Making Dividend Payments to Shareholders

Dividends are a common way of remunerating company shareholders. Companies can make interim dividend payments as well as a final dividend payment, but the company must have made sufficient profit for the dividend(s) to be paid.

Many IT contractors working through their own limited companies, for example, use dividends as a way of extracting money from their companies because dividends are free of employers and employees national insurance. If you are a sole trader, dividend payments cannot be made.

How Much Can be Paid Out to Shareholders in the Form of Dividends?

If a business turns over £100,000 in a particular financial year, and the costs (salaries, expenses, etc) of running the business amount to, say, £50,000, the amount of corporation (business) tax owed would be £10,000 (using 20% as the corporation tax rate).

This would leave £40,000 available for dividends. If there were ten shareholders in the business, and they all owned the same number and type of shares, they would each receive £4000 in dividend payments if all the available money was used.

If not all of the money was used, it would remain in the company as retained earnings, which could be used at a later date to make dividend payments, or it could be used for other purposes, for example, investment.

Dividends are paid per share, so the more shares you own, the greater your dividend payment will be (when compared with another shareholder of the same type in the same company).

What is a Dividend Tax Voucher?

When a dividend payment is made, a dividend tax voucher (or just dividend voucher) must be raised and issued to the shareholder. This is sometimes done by post, but these days will probably be done electronically. This shows the size of the dividend and the amount of tax credit. The tax credit shows the amount of tax paid by the company on behalf of the shareholder.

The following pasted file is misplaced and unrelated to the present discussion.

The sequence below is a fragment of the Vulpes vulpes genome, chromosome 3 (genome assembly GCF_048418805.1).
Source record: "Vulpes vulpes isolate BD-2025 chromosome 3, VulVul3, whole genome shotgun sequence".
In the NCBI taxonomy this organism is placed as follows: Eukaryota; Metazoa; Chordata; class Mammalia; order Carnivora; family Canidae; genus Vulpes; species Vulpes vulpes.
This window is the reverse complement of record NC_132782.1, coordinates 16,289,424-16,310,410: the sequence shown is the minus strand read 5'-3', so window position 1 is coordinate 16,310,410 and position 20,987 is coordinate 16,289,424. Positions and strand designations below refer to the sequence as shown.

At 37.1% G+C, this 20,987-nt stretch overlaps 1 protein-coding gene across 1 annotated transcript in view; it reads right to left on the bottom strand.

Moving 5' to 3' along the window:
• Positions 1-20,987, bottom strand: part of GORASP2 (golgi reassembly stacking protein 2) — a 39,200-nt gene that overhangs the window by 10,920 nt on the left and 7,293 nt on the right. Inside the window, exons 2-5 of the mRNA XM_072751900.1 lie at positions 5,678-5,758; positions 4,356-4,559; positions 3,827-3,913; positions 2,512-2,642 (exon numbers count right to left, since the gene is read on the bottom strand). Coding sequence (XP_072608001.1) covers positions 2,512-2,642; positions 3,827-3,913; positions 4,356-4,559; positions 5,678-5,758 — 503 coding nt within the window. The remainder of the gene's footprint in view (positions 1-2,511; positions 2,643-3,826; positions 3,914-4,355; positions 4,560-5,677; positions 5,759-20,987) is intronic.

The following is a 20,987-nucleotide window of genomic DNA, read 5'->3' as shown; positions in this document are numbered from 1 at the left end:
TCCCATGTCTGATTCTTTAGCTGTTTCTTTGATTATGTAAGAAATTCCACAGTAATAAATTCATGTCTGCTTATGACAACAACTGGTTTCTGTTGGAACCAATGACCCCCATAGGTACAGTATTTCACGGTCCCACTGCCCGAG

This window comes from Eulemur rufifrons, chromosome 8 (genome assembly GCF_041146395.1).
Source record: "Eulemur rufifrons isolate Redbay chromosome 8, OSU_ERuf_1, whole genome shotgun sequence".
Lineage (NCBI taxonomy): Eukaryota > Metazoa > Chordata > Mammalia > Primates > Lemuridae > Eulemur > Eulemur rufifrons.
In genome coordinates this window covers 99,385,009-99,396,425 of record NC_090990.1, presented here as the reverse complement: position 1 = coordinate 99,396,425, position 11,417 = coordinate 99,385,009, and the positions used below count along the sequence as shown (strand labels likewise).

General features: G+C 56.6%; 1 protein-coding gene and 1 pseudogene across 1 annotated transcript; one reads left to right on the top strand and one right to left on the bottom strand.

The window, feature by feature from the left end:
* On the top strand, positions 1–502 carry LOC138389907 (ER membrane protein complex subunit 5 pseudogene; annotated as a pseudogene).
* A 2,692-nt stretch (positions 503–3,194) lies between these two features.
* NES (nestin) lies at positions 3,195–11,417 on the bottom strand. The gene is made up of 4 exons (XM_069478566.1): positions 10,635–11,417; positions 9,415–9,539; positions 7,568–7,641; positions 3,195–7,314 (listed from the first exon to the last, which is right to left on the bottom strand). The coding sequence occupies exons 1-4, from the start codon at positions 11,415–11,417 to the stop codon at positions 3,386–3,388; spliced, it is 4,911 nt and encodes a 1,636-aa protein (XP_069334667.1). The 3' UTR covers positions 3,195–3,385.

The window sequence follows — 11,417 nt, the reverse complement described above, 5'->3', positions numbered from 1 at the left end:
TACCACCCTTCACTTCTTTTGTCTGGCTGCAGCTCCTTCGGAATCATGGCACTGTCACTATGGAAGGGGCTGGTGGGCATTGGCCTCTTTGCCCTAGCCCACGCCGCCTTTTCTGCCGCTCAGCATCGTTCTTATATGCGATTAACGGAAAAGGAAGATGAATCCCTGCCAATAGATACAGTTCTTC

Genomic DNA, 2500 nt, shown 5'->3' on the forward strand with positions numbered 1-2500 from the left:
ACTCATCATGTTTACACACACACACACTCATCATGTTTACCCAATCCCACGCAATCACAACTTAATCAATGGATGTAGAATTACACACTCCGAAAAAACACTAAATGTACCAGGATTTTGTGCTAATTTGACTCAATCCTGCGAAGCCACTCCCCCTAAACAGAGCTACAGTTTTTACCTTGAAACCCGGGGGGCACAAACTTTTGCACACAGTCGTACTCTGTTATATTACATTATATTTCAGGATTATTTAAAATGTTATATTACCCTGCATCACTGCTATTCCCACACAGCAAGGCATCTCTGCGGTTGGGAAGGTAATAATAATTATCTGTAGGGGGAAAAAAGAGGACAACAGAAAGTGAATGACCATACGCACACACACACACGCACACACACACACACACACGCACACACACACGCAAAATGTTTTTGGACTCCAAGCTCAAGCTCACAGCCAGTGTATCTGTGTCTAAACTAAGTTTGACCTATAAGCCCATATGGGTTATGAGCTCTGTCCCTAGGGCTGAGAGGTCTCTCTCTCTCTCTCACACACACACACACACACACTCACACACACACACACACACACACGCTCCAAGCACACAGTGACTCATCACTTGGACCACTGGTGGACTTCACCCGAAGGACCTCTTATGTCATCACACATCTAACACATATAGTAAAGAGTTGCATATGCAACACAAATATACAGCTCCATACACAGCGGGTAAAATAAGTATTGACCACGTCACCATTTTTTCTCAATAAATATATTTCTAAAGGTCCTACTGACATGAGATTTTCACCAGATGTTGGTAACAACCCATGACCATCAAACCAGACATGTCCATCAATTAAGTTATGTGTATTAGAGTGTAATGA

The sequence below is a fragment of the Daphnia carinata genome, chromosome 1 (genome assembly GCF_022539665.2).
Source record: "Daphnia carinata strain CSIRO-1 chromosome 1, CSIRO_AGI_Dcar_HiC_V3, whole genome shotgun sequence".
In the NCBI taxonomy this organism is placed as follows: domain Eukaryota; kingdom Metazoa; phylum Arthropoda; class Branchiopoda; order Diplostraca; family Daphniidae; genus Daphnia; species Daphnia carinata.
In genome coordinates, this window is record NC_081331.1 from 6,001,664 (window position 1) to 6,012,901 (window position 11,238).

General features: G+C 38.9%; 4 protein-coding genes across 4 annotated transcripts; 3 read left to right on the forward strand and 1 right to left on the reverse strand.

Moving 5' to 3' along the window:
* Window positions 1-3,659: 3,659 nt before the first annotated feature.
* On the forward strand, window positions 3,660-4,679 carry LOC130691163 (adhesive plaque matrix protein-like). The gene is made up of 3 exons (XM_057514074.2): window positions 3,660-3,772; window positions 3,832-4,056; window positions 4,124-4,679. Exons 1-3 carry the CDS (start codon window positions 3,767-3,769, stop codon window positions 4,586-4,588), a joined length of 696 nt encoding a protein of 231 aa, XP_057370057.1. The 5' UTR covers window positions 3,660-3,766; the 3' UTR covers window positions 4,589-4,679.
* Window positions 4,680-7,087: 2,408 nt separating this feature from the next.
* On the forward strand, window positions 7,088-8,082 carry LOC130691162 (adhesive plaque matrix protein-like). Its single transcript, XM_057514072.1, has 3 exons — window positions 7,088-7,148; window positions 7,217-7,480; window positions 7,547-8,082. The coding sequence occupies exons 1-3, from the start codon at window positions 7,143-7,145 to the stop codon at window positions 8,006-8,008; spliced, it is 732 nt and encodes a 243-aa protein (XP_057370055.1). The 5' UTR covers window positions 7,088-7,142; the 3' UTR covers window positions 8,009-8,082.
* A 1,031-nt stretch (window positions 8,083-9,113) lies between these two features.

Dividend & Corporation Tax Calculator

Company Revenue:
Other Running Costs & Expenses:
Net Profit:
Corporation Tax Rate (%):
Financial Year:
Corporation Tax:
Net Dividend Amount:
Tax Credit:
Extra Personal Tax to Pay*:
Change the values in the highlighted fields to produce different results
Note that the calculator assumes that there is only one shareholder
*Use this figure as a guide only

A dividend voucher must contain at least the following information:

Dividends are paid after tax (at the basic rate) has been deducted. If you are a higher rate tax payer, you may well have additional tax to pay on the dividends you have received. You can use a simple online tax calculator like the one to the right to get an idea of what your tax liability will be, but it will often be worked out by HMRC at the time of completing your self assessment tax return.

Dividend payments can be taken out of company profits after corporation tax has been paid. Another example:

Turnover = £100,000

Salaries and other running costs and expenses = £30,000

Net Profit = £70,000 (£100,000 - £30,000)

Corporation Tax = £14,000 (20% of £70,000)

Amount Available for Dividend Payment(s) = £56,000 (£70,000 - £14,000)